For this virtual event, Prison by Any Other Name authors Victoria Law and Maya Schenwar will be joined by Beth Richie, Monica Jones & Deana Lewis.
Attendees must REGISTER THROUGH EVENTBRITE to get the access link emailed to them.
***UPDATE: Our Zoom is at capacity, but you can still view this event on YouTube HERE***
Electronic monitoring. Sex worker "rescue" programs. Mother-baby institutions. Mandated psychiatric treatment. Extended probation. These are some of the key alternatives held up as cost-effective substitutes for jails and prisons. But many of these so-called reforms actually widen the net, weaving in new strands of punishment and control and increasing the number of people in the system.
These alternatives also enact gender-based oppression, overwhelmingly impacting women, trans and nonbinary people of color. In addition to being targets of punitive prison "alternatives," Black and Indigenous women and girls are also particularly targeted by extensions of the prison-industrial complex such as foster care and school policing. The branches of this country's punishment system extend far and wide -- and the parts that most impact women garner less attention on the national stage.
Please join us for an event to discuss Prison by Any Other Name a new book by abolitionist journalists Maya Schenwar and Victoria Law, and explore the harmful impact of prison and policing reforms on women, trans and nonbinary people.
Victoria Law is a freelance journalist and author focusing on the intersections of incarceration, gender and resistance. She is the author of Resistance Behind Bars: The Struggles of Incarcerated Women and the co-author of Prison By Any Other Name: The Harmful Consequences of Popular Reform. She lives in New York City with her daughter.
Maya Schenwar is the editor-in-chief of Truthout. She is the author of Locked Down, Locked Out: Why Prison Doesn’t Work and How We Can Do Better, and co-author (with Victoria Law) of Prison by Any Other Name: The Harmful Consequences of Popular Reforms. She is also the co-editor (with Joe Macaré and Alana Yu-Lan Price) of Who Do You Serve, Who Do You Protect? Police Violence and Resistance in the United States. Maya lives in Chicago with her toddler.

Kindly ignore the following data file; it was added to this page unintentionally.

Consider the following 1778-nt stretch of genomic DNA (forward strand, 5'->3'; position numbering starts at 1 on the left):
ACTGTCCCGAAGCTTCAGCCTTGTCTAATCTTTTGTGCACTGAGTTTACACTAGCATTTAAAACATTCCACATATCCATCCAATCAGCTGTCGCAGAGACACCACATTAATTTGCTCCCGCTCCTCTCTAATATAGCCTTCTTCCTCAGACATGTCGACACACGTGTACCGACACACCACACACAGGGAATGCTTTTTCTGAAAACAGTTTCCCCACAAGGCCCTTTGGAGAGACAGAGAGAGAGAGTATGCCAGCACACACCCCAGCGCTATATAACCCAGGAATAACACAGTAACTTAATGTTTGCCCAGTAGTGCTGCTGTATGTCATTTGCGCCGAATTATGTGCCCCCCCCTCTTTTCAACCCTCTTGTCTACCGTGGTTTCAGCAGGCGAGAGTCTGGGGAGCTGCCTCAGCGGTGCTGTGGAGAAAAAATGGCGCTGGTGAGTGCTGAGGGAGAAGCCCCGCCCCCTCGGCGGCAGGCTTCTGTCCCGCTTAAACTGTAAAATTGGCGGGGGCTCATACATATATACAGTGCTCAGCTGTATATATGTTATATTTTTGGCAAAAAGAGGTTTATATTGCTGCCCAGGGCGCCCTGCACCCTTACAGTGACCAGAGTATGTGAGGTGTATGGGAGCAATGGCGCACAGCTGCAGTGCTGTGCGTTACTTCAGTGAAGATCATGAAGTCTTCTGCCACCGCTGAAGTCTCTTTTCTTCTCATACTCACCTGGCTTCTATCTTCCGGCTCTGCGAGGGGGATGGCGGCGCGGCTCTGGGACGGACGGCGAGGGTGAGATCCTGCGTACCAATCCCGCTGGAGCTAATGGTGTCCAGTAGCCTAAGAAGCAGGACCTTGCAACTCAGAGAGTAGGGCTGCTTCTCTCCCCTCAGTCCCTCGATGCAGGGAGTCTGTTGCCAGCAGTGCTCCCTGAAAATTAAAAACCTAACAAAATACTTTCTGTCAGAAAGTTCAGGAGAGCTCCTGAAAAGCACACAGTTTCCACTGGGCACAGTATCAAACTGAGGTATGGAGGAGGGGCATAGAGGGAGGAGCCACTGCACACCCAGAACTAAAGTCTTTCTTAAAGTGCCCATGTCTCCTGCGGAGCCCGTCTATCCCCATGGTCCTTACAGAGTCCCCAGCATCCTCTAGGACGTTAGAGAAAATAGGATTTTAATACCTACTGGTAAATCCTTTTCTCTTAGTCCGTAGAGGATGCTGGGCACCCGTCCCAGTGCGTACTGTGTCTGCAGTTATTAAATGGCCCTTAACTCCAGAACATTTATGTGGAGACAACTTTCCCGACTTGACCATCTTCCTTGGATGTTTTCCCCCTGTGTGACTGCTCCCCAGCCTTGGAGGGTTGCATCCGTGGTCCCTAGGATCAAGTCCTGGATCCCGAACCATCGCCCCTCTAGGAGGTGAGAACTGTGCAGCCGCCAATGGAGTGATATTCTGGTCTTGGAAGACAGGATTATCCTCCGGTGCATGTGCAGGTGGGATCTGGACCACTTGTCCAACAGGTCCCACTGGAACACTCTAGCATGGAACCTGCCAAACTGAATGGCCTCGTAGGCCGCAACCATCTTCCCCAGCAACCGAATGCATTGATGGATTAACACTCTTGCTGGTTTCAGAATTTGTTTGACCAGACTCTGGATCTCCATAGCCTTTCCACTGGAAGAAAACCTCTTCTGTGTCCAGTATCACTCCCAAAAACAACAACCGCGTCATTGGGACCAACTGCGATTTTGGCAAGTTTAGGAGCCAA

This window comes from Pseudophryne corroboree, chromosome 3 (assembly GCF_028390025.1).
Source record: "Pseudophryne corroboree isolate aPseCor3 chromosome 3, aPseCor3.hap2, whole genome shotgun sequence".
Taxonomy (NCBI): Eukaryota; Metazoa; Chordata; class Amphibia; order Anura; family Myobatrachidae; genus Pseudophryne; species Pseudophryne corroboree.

Deana Lewis is a member of Love & Protect - a collective dedicated to BIPOC women, trans, and GNC folks who are criminalized or harmed by state and interpersonal violence - and a co-founder of the Just Practice Collaborative. Her scholarly and activist work focuses on trans and non-trans Black women and girls who have experienced state violence.
Beth Richie is Head of the Department of Criminology, Law and Justice and Professor of Black Studies and Gender and Women’s Studies at UIC. A long-time activist in the moments against gender-violence, Richie’s work focus on challenging mass criminalization of Black women and gender queer people from a Abolition Feminist perspective.
Monica Jones is a Black transgender advocate who also advocates for the rights of sex workers and low income women of color. She is the founder of The Outlaw Project, an organization based on the principles of intersectionality to prioritize the leadership of people of color, transgender women, gender non-binary and migrants for sex worker rights.. Ms Jones has been an advocate for rights for more than a decade and has experienced police reprisals as a direct result of her activism. In 2013, after speaking at a public action protesting rights violating arrests under the Project ROSE diversion program in Phoenix, Arizona, she was arrested. In partnership with local and national organizations, including the ACLU-AZ and Arizona Prison Watch, Monica Jones created a campaign that garnered local, national and global attention about the injustice of statutes that facilitated arresting her for “walking while trans.” This successful two year long campaign opened the way for discussion in the media about both the laws used to criminalize trans people and the “diversion” offered by Project ROSE that in fact stripped them of due process and their rights and routed people into overcrowded jails. Her case is now frequently cited in legal and policy briefs in support of strategic litigation and campaigns.
This event is co-sponsored by